I will not go into the theoretical aspects of these questions in the following sections. Instead, I will look at the opening scene from Shakespeare's Richard III, specifically his opening speech. I will first do so from within the context of these comments. I will then end with comments by Kierkegaard that places the psychological type of Richard as indicative of an aspect of modern capitalist false consciousness. Read more!

Monday, January 14, 2008

"Now Is the Winter of Our Discontent" II: Invisibility

The question about illusion and reality, the inside versus the outside of why a person acts morally or not goes back to Plato. In Republic, Glaucon--one of Socrates' questioners--asks the Greek wise man how we could ever know whether someone is really good. We can't really look into someone's soul--or whatever--after all, so how can we ever know that someone "means it" when they act justly? They might do something good, or apparently so, but that act could be part of a series of acts that end in something bad. After all, Hitler did bring Germany out of economic and social catastrophe, right?

Plato's question about the "really" good is further elaborated in the dialog when Glaucon asks about the nature of justice and suggests that if we could follow people "in imagination," we'd see that their motives were far from pure or sincere. Glaucon tells Socrates:

But as for the second point, that those who practise it do so unwillingly and from want of power to commit injustice--we shall be most likely to apprehend that if we entertain some such supposition as this in thought: [359c] if we grant to each, the just and the unjust, licence and power to do whatever he pleases, and then accompany them in imagination and see whither his desire will conduct each. We should then catch the just man in the very act of resorting to the same conduct as the unjust man because of the self-advantage which every creature by its nature pursues as a good, while by the convention of law1 it is forcibly diverted to paying honor to 'equality.' The license that I mean would be most nearly such as would result from supposing them to have the power [359d] which men say once came to the ancestor of Gyges the Lydian. -- Plato, Republic
The allusion to Gyges refers to a man who discovers a ring that makes him invisible. Glaucon notes that people--everyone, it is assumed--, once released from social conventions and laws, would exploit this situation and commit forbidden and immoral acts.

The myth about the ring of Gyges is a variant of the proverbial fly-on-the wall. Were we to become flies and observe others, what hypocrisy and dissimulation would we find? Wouldn't we want to visit Ms. Goody-two-shoe's apartment and see whether she's as good as she puts out in public? In a world with stories of church leaders and good husbands who turn out to be serial killers, the shadowland that most people inhabit when it comes to dealing with their passions, faults, fantasies, and frailties belies the idea that people can act purely and without self-interest.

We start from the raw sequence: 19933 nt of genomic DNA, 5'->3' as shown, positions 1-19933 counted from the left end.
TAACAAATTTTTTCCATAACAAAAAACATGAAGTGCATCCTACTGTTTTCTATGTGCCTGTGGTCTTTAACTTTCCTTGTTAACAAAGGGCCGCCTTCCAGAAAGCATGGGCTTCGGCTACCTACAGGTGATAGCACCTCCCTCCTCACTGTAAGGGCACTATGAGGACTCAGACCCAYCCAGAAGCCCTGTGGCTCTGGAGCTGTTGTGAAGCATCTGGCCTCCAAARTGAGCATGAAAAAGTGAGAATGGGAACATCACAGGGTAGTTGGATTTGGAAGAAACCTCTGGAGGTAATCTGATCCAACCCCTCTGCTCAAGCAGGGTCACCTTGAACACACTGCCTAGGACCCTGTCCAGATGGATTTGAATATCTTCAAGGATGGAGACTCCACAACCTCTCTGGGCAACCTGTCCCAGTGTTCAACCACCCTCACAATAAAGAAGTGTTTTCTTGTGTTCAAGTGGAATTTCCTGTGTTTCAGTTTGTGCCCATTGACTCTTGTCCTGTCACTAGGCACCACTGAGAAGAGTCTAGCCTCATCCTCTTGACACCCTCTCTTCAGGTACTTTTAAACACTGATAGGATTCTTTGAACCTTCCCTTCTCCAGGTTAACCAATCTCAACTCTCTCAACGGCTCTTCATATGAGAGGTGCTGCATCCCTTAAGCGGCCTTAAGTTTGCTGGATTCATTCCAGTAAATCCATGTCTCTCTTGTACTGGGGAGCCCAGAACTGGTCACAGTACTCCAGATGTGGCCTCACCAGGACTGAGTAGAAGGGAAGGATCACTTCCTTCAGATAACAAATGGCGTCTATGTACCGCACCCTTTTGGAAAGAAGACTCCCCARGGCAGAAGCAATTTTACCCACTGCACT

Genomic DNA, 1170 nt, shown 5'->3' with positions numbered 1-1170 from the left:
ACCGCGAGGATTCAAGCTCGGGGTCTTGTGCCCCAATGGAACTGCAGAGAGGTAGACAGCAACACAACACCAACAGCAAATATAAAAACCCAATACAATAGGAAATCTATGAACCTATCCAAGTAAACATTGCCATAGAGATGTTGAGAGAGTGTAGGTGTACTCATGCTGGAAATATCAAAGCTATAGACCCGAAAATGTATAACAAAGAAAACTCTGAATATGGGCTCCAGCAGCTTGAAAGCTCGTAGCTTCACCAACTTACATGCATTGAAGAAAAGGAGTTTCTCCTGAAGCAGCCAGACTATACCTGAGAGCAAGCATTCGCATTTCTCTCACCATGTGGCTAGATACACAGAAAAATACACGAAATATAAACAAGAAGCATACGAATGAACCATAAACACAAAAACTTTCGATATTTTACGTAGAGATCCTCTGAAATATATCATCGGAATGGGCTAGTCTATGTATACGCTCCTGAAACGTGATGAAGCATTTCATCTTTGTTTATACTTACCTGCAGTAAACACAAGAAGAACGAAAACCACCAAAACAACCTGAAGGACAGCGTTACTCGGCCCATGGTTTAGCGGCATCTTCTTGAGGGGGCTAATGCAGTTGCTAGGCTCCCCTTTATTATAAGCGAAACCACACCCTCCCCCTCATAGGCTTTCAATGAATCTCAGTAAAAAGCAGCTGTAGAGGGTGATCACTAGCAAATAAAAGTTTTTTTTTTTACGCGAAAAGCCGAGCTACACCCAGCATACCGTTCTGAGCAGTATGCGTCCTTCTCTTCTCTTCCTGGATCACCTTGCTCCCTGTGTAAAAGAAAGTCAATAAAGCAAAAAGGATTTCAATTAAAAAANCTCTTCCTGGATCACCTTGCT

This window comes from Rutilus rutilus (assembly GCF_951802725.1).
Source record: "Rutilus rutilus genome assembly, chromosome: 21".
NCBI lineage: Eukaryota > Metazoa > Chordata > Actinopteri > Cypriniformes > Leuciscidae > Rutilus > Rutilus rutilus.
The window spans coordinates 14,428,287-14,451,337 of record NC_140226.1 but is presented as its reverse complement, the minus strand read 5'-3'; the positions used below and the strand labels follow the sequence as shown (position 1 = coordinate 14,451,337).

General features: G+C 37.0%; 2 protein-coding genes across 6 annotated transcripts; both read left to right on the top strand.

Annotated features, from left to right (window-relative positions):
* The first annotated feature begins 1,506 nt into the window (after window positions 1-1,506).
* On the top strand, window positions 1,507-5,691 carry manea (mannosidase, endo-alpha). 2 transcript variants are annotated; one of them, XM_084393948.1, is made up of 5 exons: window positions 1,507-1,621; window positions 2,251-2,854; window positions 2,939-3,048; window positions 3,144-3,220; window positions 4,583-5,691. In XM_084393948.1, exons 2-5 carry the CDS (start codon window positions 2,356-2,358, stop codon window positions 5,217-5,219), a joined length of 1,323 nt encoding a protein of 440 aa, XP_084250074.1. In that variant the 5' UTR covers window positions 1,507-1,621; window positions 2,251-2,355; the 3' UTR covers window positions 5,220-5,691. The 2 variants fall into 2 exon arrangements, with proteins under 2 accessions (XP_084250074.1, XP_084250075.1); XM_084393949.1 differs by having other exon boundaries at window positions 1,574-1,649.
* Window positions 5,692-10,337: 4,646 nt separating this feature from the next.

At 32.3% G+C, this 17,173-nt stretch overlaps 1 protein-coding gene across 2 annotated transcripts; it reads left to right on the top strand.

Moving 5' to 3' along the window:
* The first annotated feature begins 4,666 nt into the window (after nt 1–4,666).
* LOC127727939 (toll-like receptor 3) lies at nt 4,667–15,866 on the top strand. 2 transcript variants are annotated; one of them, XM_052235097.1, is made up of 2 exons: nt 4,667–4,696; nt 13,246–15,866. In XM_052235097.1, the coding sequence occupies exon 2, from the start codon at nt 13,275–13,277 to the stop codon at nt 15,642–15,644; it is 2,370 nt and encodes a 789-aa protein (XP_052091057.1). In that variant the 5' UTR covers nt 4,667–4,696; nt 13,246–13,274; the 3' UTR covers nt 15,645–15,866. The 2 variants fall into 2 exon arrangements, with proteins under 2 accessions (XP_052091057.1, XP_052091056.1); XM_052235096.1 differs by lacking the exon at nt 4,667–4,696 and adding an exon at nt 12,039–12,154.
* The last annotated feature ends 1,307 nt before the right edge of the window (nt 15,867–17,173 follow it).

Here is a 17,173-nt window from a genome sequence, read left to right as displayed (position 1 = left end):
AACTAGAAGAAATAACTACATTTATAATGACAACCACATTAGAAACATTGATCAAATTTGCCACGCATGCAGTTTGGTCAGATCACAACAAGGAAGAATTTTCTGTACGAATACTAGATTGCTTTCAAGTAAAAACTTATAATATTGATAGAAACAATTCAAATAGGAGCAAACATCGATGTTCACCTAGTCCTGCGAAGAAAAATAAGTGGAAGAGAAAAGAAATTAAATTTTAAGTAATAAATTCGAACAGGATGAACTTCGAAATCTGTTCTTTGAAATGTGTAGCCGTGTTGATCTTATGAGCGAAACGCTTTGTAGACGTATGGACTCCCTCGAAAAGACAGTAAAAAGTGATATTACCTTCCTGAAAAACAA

The relationship with how art depicts reality is pertinent here. The artist can plumb the imagination and bring to light those secret passions that others might not wish to see exposed. Great artists like Shakespeare portray the dialectic between act and motive, and the disjunction between the two becomes great art in their hands. While the question is a favorite theme of aesthetic theoreticians and even of artists like Borges, the relationship that the question has to morality is often elided if not disregarded altogether. Borges, for example, often takes his Schopenhauerian aesthetics for granted and simply sees the metaphysical conundrum posed by reality and fiction as subsuming ethical questions in the aesthetic experience of terror and paradox.

Shakespeare's Richard III (Earl of Gloucester) seems to be a complete study in this disjunction between reality and illusion. Richard is the Magus of reality--the sleight-of-mind artist who can divert attention from his true intent and put a dagger in the ribs as your attention is diverted. He is a master psychologist and knows how to play the heart strings of gullibility and vanity, disgust and shame, pride and cowardice. Yet it is too simplistic to characterize Gloucester's actions in only utilitarian terms. I will argue later that a Kierkegaardian analysis provides more insight into this character's actions. In this regard, I hope to elicit a broader perspective on Gloucester's brand of evil than the utilitarian or even the Machiavellian vs. Christian framework allows.

There is a chilling scene in Ian McKellen's portrayal of Richard that brings the "looking into the mind" of evil to birth in the viewer in a powerful way. The beginning words of the play are staged in such a way that--unlike in Olivier's version for example--we are moved from an objective, public speech listening to Richard speak to himself in the public restroom. The final words of the speech are spoken by McKellen in front of the public bathroom mirror.